I recently had the opportunity to work through signing up for Obamacare, though it was not for me. A family member recently took on a new position, and since their employer does not offer health insurance, she needed to sign up for insurance using Obamacare. She asked for my help.
I won’t walk step by step through the process, since there are already a million articles out there about that, but wanted to share some of our shared impressions.
- It’s pretty cleanly designed – I was pretty impressed by the user interface. It was colorful and simple enough to be welcoming, but not distracting. It also split much of the form entry into multiple pages so as not to be overwhelming.
- There’s a lot to enter – Most of the information you need is pretty straightforward but there is a lot more information than you probably think going in. We had estimated it’d probably take around an hour but in reality, it took closer to two hours.
- Figuring out income is tricky – Many people likely know how much they make, but if you are hourly, or if you aren’t really sure, you’re likely taking a guess. In our case, we struggled because of the hourly component, and also didn’t really the implications of only being at this job for part of the year, which will greatly affect the total income that will go on the tax return.
- All of the options lead to second-guessing – We had a rough idea of the needs, and also had a rough idea of the expected costs, but when we got to the lists, it was quite a bit to take in. The variation in pricing and such made it pretty confusing, and you found yourself just scrolling through. Also, when you found what appeared to have the same offerings, but for price variations of up to 100%, it made you start second-guessing whether you were really making the right choice.
- The providers have some work to do – When we found the plan we wanted, it gave a link so that it could be paid to ensure that coverage started on the 1st of the month. The only problem is that the link didn’t work. It likely went out to the providers site for payment, so there is some problem somewhere along the way. We also noticed during the sign up process that the details about each plan took you to the website of the provider, which was fine, but that led to confusion as each provider structured their information to their own design. Since you’re comparing multiple plans along multiple providers, I think that providers should be encouraged to put the information together in a more common template format.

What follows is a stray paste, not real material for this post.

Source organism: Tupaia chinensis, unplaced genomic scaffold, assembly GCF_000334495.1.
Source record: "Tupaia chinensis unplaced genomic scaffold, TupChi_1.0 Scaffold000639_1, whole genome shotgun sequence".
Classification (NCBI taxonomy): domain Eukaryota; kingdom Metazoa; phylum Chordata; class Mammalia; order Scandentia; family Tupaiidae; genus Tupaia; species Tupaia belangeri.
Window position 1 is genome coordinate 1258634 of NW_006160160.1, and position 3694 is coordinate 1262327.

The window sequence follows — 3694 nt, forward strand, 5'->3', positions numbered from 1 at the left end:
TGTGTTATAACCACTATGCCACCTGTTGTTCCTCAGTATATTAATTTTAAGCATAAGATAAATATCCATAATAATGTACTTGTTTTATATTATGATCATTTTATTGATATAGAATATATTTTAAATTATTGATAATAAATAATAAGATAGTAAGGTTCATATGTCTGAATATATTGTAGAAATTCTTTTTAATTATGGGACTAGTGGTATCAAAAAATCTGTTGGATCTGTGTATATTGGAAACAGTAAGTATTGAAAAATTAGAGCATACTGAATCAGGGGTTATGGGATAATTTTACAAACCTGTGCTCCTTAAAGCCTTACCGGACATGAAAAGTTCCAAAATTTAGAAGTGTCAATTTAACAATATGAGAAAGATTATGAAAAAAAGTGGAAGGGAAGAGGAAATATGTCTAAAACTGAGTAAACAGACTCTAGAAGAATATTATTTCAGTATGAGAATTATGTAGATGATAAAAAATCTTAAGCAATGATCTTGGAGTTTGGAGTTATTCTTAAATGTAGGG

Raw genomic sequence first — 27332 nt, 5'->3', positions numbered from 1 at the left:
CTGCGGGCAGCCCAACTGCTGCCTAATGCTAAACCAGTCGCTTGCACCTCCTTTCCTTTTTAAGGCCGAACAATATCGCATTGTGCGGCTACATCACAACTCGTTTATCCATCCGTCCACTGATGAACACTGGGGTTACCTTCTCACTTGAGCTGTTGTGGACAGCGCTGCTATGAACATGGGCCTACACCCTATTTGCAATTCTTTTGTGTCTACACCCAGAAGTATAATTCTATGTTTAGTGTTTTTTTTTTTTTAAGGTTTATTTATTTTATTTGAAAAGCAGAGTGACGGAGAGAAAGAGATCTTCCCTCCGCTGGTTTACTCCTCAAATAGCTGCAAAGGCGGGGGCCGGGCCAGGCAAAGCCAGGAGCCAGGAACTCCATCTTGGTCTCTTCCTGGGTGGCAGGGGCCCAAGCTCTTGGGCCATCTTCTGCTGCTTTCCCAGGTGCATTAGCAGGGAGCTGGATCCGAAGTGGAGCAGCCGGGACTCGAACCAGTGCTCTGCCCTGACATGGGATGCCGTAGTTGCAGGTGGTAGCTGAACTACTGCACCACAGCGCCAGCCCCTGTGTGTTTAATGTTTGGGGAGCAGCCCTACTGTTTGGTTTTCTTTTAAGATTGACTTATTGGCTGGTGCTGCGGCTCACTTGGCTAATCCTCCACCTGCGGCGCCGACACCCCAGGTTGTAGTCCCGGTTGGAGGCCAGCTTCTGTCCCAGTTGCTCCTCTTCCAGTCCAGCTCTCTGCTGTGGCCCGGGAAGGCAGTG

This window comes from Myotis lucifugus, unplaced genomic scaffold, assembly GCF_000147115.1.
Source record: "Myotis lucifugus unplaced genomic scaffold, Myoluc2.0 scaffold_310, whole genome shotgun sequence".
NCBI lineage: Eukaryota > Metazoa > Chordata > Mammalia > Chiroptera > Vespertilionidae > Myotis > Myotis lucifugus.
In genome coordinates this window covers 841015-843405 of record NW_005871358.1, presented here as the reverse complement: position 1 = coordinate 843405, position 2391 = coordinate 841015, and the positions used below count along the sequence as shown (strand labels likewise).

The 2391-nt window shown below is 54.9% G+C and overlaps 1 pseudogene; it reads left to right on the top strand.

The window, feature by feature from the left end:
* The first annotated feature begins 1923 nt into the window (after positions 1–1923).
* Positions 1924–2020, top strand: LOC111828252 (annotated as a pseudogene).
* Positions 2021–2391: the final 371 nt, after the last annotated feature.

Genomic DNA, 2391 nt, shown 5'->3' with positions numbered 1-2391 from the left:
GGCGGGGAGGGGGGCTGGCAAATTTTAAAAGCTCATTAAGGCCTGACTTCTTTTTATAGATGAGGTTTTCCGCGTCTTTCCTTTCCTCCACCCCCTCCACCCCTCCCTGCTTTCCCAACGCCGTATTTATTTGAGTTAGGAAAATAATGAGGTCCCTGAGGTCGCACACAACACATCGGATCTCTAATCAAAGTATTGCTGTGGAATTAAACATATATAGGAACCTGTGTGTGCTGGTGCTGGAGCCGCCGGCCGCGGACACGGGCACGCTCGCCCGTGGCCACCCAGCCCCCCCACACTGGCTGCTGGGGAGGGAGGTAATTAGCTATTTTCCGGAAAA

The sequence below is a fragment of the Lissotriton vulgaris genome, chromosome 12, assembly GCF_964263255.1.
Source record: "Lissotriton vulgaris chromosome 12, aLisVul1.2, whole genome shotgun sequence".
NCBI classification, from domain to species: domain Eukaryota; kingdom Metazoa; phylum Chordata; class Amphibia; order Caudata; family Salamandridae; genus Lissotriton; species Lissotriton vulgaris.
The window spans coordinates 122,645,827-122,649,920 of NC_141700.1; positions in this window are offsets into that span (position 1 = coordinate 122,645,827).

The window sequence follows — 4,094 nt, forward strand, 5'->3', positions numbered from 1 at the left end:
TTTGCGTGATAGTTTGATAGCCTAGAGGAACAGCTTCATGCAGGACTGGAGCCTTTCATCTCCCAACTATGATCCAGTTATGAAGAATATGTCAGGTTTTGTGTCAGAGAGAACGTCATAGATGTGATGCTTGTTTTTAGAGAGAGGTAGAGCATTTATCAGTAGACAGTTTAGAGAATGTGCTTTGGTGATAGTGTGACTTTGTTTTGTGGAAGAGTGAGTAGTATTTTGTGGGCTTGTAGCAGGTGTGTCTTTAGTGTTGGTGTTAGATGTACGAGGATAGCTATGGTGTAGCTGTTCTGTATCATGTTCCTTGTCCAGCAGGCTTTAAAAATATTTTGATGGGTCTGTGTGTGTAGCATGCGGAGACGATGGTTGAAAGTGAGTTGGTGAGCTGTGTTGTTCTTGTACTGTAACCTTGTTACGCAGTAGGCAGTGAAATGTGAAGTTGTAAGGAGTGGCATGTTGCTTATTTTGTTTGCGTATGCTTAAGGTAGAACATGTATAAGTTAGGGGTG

- Some stuff needs to be re-arranged – We needed to sign up for health and dental. It wasn’t really clear whether they are done completely independent (they are) or not, so before we submitted ‘OK’ on the health side, we were nervous that we were locking out of the dental options (we weren’t). I think this could be solved by having the participant select the coverage that they need up front before signing up for anything, and the system could build your sign-up plan accordingly, making sure that you go directly to dental sign-up.
Overall, it wasn’t a horrible experience but it wasn’t great. I’d say it was OK, though we were expecting worse. The biggest takeaway is that health insurance is still full of a lot of unknowns, and that can lead to nervousness and such. I can see where they tried to take a lot of that out away with their design, but some additional re-work could make even more improvements. We finished up and I could tell that my family member was nervous. Taking away that ‘What did I just do?’ element is something that could help consumers a long way.
Readers, have you or someone you know signed up for Obamacare? What was the experience and what suggestions would you make? Note: This isn’t a place to debate whether Obamacare should be in place or not. It’s here and the purpose of this article was to discuss our experiences with that framework in place. I’d appreciate if discussions could be handled along the same lines. Thanks.Copyright 2017 Original content authorized only to appear on Money Beagle. Please subscribe via RSS, follow me on Twitter, Facebook, or receive e-mail updates. Thank you for reading.